Date: 11/21/2005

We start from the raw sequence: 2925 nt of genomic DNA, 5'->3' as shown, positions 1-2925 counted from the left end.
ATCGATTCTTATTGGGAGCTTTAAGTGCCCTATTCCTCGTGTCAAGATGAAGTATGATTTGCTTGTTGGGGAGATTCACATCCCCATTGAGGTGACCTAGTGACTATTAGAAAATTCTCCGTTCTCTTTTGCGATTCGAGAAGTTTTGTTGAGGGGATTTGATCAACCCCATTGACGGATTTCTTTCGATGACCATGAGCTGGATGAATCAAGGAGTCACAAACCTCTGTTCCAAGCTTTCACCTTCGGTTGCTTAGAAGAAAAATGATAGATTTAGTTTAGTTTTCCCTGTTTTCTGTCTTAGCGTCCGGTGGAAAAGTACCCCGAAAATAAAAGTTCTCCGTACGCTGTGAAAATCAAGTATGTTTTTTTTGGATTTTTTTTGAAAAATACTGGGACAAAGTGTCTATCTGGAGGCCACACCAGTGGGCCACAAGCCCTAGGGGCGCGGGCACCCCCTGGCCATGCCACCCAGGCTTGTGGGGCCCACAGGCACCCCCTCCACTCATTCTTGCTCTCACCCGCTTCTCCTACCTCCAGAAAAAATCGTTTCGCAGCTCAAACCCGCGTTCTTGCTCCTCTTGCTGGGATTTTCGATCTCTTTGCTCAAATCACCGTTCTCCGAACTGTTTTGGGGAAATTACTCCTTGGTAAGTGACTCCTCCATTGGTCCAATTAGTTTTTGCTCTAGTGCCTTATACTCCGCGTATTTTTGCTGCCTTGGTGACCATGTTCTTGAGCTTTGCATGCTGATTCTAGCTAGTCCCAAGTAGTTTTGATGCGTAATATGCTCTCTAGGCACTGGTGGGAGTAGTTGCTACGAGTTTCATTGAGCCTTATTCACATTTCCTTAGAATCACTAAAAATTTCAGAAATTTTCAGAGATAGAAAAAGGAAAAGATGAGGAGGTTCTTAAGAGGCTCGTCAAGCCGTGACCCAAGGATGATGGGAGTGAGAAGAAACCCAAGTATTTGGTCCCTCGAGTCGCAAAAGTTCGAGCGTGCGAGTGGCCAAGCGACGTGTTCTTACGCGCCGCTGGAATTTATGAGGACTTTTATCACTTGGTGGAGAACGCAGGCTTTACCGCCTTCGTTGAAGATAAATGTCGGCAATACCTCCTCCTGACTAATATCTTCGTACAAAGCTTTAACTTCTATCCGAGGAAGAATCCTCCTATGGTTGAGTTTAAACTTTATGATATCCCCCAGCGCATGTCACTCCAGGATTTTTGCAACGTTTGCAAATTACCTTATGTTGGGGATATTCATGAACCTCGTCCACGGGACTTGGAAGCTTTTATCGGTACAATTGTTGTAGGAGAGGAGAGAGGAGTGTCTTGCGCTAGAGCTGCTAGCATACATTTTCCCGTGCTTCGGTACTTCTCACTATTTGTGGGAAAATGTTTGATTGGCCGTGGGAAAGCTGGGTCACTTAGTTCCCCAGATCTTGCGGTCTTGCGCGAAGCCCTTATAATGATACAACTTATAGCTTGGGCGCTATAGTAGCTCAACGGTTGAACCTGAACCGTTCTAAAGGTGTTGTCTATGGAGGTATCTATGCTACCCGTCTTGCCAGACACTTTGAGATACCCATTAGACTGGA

Extracts from TIME Cover Story/// January 27, 1947 /// Princes and Paupers. On the 17th anniversary of the Indian Congress’ Purna Swaraj (complete independence) resolution of Jan. 26, 1930, India was almost completely free of Britain but in danger of lapsing into anarchy. The infant country faced these problems, among others: /// · Hatred between the Hindu and Moslem communities, which flared last August into the Great Calcutta Killing when 6,000 died, has now hardened into a grim struggle over Pakistan./// · Rising prices and falling production have intensified the conflict between millions of the poorest and some of the richest people in the world. Strikes are bubbling all over India. Communist power is rising. The Congress Party is likely to split into right and left groups and the Moslems face a similar division./// · While Gandhi continues to attack industrialization, some of his most devoted followers go ahead with plans to make India the industrial heart of Asia./// · Freedom for India does not affect the princely states, where 93 million (25%) Indians live. These are more or less despotically ruled by an anachronistic group of princes who have, on the average, 11 titles, 5.8 wives, 12.6 children, and 3.4 Rolls-Royces. Sooner or later a free Indian nation will have to deal with them; right now the Communists are advocating expulsion of the princes. /// Power is the Spur. To bring under control this vast interplay of seemingly irresistible forces and immovable bodies would take more than the fanaticism of Moslem Leaguer Mohamed Ali Jinnah, more than Jawaharlal Nehru’s eloquent idealism more, perhaps, than Gandhi’s combination of mysticism and manipulation. India needed an organizer. It had one. Gandhi listened to God and passed on his political ideas to Vallabhbhai (rhymes with “I’ll have pie”) Patel; Patel, after listening to Gandhi, translated those ideas into intensely practical politics. /// Patel has no pretensions to saintliness or eloquence or fanaticism. He is, in American terms, the Political Boss… /// As Home and Information Minister of the new Central Government, as boss of the Congress Party, Patel represents what cohesive power Free India has. This cinder-eyed schemer is not the best, the worst, the wisest or the most typical of India’s leaders, but he is the easiest to understand, and on him, more than on any man, except Gandhi, depends India’s chance of surviving the gathering storms. /// Interrupted Rubber. The first movement Patel ever organized was a student revolt against a teacher he accused of profiteering in pencils and paper. Later, Patel went to London, studied law 16 hours a day, topped the list in a bar examination and headed back for his beloved India without stopping to tour the Continent. He has never left India since. /// His legal career was mainly defending murderers and bandits and frightening district magistrates with his caustic tongue. One magistrate, hearing that Patel was expanding his practice, moved his court to a town out of Patel’s reach. In later years Gandhi found in Patel “motherly qualities” that eyes less inspired than the Mahatma’s never saw….Enemies and friends tell an anecdote of his criminal law days. He had just put his wife in a Bombay hospital, returned to Ahmedabad to argue a murder case. He was on his feet when a telegram arrived. He read that his wife had died, put the telegram into his pocket and went on with his argument as if he had never been interrupted. /// In 1915 Patel was playing bridge in Ahmedabad’s Gujarat Club when he first saw his fellow lawyer Gandhi, fresh from agitational triumphs in South Africa. At that time Patel dressed in fancy Western clothes and affected the manners of the most pukka sahib Briton. When his eyes fell upon Gandhi, Patel interrupted his game long enough to make a few scathing remarks. A year later he joined Gandhi’s movement. /// By 1927, when Patel had become the mayor of Ahmedabad, unofficial capital of Gujarati-speaking India, his extraordinary skill as an organizer showed itself for the first time during the great Gujarat floods. Every-thing broke down – transport, communications, all methods of distribution. The general Indian attitude used to be to regard such catastrophes as acts of God. What little relief there was usually came from a British Government which took its good time to relieve distress. Patel initiated an unheard-of fund-raising drive for the relief of the flood victims. Supplies were moved into the flood areas by hundreds of volunteers wading through waist-deep water, carrying boxes and sacks on their heads. When lumber was required for constructing small bridges or building houses, Patel arranged for it all without making a single approach to the Government. It seemed a miracle to Indians when all the lumber arrived on the scene in the needed sizes. By the time the Bombay provincial representatives got there, no official assistance was needed. /// Nothing like it had ever been seen before in India. Here at last was organization by and for Indians. /// Somber Masterpiece. Now that India seems to require miracles of organization if its Government is to survive, Indians recall Patel’s organizational masterpiece, the Bardoli no-tax campaign of 1928. Despite the fact that crops had been bad for several years in the Bardoli district, a 25% tax increase was ordered by the Government assessors. This was precisely the opportunity Gandhi had been waiting for to launch the first real experiment in mass civil disobedience. /// Patel took charge. Dressed in simple dhoti and shirt, he trudged from village to village, day after day, exhorting the peasants at every stop to stand fast and pay no taxes. “Some of you are afraid your land will be confiscated,” he said in one speech. “What is confiscation? Will they take away your lands to England?” In another speech he set forth the principle that was to govern every Congress struggle of the future: “Every home must be a Congress office and every soul a Congress organization.” Under Patel’s orders the peasants’ buffaloes, which the Government might have taken, were brought right into the peasants’ houses. No servants would work for the Government collectors. Nobody would sell them food or give them water. Some property was, of course, confiscated and sold, but bidders were few. In all Bardoli not one rupee was collected in direct taxes. /// A stunned Government finally asked Gandhi for terms. The upshot was a 6¼%, not a 25% increase in taxes. Patel emerged from Bardoli with a new and exalted status. He received the unofficial title of “Sardar,” meaning captain or leader, which he has carried ever since. /// Money Makes the Mare Go. After Bardoli, Patel became recognized as the Congress Party’s chief organizer and disciplinarian. He checked up on what Gandhi’s followers ate, drank, and wore. He passed on the party lists in provincial elections. He approved party-sponsored legislation, and personally drafted much of it. No detail was too unimportant or sordid for Boss Patel. Recently he took charge of negotiations between the Congress Party Ministry in Bombay and the Western Indian Turf Association, which wanted to renew its license for the Bombay racetrack. Patel, who has never seen a horse race, knew what the traffic would bear. He upped the license fee from half a million rupees to three million. /// Although he has handled millions in party funds, Patel has no personal love of money. With his daughter Maniben, who acts as his secretary (she has accompanied him on most of his sojourns in British prisons), he now lives in a little suite in his son Dahyabhai’s Bombay house. He eats little, drinks no alcohol, quit smoking when he first went to jail. In recent years he has had serious stomach trouble. His only exercise is a walk when he rises, at 4:30 a.m. His only recreation is bouncing a ball across the room to his grandchildren. He has never seen a movie. He cares little about the world outside his country. Of 300 books in his Bombay library, every one is by an Indian, mostly about India…. /// ...............................000000000